CFP: Analog Game Studies–Deception/Algorithms/Open Call

Analog Game Studies ( is an online academic journal committed to increasing the visibility of analog games within the broader field of game studies by providing a periodically published platform for the critical analysis, discussion of design, and documentation of analog games. For more detail on what we do, see “Reinventing Analog Game Studies.” We are currently seeking submissions for three forthcoming issues in 2018 on the following themes. (Articles published online will likely appear in a yearly print anthology as well.)

We have a cultural obsession with deception in games. Be it the politically charged critique of Secret Hitler, slips of paper being passed in Dungeons & Dragons, the plot of Clue, or the secret and lengthy character backgrounds written for players in larp, we are deceiving ourselves if we see secrecy anything other than central to most games today. Analog Game Studies is calling for abstracts and papers that interrogate deception of all kinds in games. How is deception implemented as a game mechanic? How does deception impact our understanding of the self and the psyche? Has our seeming comfort with deception led to the proliferation of discourse around fake news and conspiracy?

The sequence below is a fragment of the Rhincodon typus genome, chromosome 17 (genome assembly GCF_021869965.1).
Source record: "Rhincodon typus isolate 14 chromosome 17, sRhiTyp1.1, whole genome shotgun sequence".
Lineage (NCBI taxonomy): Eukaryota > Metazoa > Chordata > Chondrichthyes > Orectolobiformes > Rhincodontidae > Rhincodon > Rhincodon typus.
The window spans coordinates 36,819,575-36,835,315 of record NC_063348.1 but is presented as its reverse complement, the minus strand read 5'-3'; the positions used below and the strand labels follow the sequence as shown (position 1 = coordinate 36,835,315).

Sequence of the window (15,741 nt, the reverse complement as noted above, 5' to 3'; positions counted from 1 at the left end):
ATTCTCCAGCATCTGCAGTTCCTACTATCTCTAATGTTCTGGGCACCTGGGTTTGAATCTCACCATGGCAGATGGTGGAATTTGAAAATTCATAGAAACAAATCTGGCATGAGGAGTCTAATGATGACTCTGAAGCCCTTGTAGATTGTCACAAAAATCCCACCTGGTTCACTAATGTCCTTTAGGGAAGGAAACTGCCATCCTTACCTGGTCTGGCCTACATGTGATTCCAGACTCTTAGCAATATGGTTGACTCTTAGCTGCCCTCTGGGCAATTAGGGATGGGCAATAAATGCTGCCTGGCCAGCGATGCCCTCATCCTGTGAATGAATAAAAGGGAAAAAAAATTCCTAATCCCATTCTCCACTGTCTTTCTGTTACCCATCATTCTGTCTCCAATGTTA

The second decade of the 21st Century marks the ascension of the algorithm to a position of absolute dominance over human & non-human affairs. From Internet searches to political data-mining, from insurance to inventory management, complex operations process variables to model and predict just about every aspect of our existence. Critical Algorithm Studies has emerged as a field to confront the fact that the seeming “objectivity” of such data processing actually reproduces and exacerbates social inequalities. This special issue of Analog Game Studies concerns itself with the ways in which board, card, dice, role-playing, and live-action games present and/or critique algorithms in society. How does Amun-Re examine the tragedy of the commons? What visions of storytelling and game design are enshrined in the symmetrical probability curve of 2D6 so popular in the Powered by the Apocalypse games? Do specific card-game hacks change the societal metaphor at the center of the original game? Analog games offer players and designers a window into how equations and incentives affect us and our broader social systems.
In addition to the themes above, AGS is also extending an open call for submissions on any other topics relevant to analog game studies. We also welcome submissions for book or game reviews, or interviews (please see this and this for examples of the style we aim for).

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